LaViers, artist-in-residence collaborate to combine art and science
MechSE assistant professor Amy LaViers, in her Robotics, Automation, and Dance (RAD) Lab, and artist-in-residence Kate Ladenheim are working in collaboration to explore how the gendered normalisms that dominate screens and stages intersect with the diminutive status of being “cute” in the context of robotics.
In a choreographed dance, Ladenheim has a set of robotic wings attached to her back. These wings are controlled by a force-sensitive resistor (FSR), which wraps around her lower ribcage. As she breathes, the FSR is triggered by the changes in pressure and the wings move accordingly.
“We wanted to design an embodied connection between the performer and the machine in order to give the sense that, at times, the performer and the machine are working together in harmony,” said LaViers. “The clear, plastic wings are clearly not part of the human performer, and so it is striking to see moments when the artificial motion seems coherent to the performer’s—an extension of her breath.”
The mechanical actuation and control design of the wings was led by graduate student Wali Rizvi, and the design of sensing and fabric attachment to Ladenheim was led by graduate student Reika McNish.
Her custom costume is built from clear vinyl and includes a skirt, corset, and backpack. The costume both holds the necessary electronics and contributes to Ladenheim’s artistic investigation into feminine depictions of robots.
“This piece is responding to an unfortunate circularity with deep historical roots: technologies (from corsets to social media) pressure women to look and perform beautifully, effortlessly and non-threateningly, feeding a culture that expects less of women who conform while simultaneously punishing those who do not,” Ladenheim said. “This translates into newly created technologies (i.e. Instagram algorithms that prioritize and highlight promoters that perpetuate these stereotypes, the voices of Siri or Alexa, and Sophia the Robot) that inherit those same patriarchal prejudices. This work uses technology creation and embodied practice in tandem to exploit these patterns and reveal the emotional impact of this harmful circularity.”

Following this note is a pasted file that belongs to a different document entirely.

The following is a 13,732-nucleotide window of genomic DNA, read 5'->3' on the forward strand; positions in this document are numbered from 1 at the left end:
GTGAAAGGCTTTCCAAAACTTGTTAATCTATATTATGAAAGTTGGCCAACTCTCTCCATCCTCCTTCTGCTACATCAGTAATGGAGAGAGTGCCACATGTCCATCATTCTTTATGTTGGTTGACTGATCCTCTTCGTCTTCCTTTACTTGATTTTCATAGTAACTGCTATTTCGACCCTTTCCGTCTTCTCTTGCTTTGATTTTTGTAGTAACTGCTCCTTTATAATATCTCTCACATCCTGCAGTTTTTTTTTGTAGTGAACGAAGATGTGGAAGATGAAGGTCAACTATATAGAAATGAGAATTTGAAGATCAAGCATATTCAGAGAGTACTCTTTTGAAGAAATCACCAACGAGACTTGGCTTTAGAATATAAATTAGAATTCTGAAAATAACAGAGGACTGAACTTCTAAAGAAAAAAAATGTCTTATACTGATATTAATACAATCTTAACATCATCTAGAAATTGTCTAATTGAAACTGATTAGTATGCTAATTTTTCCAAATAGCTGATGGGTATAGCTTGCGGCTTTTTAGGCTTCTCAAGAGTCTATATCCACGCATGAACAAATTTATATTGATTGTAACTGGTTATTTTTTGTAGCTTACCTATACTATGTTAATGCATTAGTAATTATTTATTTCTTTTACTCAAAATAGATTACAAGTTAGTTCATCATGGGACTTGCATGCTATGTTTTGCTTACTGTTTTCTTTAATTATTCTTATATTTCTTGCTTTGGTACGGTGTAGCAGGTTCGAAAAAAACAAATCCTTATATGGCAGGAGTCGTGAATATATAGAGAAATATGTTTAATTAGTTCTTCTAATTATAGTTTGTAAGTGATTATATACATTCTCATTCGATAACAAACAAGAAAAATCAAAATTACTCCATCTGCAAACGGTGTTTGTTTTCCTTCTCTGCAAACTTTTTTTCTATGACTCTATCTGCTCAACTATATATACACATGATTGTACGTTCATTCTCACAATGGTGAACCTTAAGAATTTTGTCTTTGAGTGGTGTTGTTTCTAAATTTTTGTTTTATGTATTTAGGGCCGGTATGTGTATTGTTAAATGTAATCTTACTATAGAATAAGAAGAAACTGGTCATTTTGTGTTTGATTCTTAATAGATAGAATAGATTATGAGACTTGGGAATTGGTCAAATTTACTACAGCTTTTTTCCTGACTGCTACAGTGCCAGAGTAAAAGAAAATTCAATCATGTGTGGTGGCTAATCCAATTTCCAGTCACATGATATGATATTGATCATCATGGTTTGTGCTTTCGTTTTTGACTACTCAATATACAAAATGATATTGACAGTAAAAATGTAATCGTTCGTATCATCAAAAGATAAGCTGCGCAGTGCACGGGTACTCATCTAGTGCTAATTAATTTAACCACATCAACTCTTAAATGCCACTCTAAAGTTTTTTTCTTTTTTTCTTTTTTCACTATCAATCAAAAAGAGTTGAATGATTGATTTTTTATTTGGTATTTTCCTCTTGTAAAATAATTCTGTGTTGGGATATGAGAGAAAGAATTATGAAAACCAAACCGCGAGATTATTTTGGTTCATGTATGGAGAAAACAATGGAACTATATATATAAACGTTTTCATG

The group has been invited to perform in the Dance NOW Festival at Joe’s Pub and the Public Theater in New York City in September. The festival invites choreographers to perform in a showcase that gives the artist five minutes to create a complete artistic statement.
Ladenheim is the second artist-in-residence to collaborate with the RAD Lab and she will continue through next year.
“In the RAD Lab we are working on understanding how movement can communicate information, which is meaningful in context for human viewers. As a choreographer, Kate is an expert in creating meaningful composition for her audiences. Her artistic development is creating fodder for theater-based and immersive user studies where we will be able to query human participants on their perceptions of machine-based motion,” said LaViers.
The RAD Lab focuses on the design of embodied abstractions and high-level control systems for robots with variable and perceptually meaningful motion. In addition to traditional tools in dynamics and control and empirical measurement, choreographic practice and taxonomies like the Laban/Bartenieff Movement System allow the lab to study explicit, conscious strategies of embodiment and human movement creation.
Ladenheim leads The People Movers dance company, and was recently named one of Dance Magazine’s “25 to Watch” and “Best of 2018.”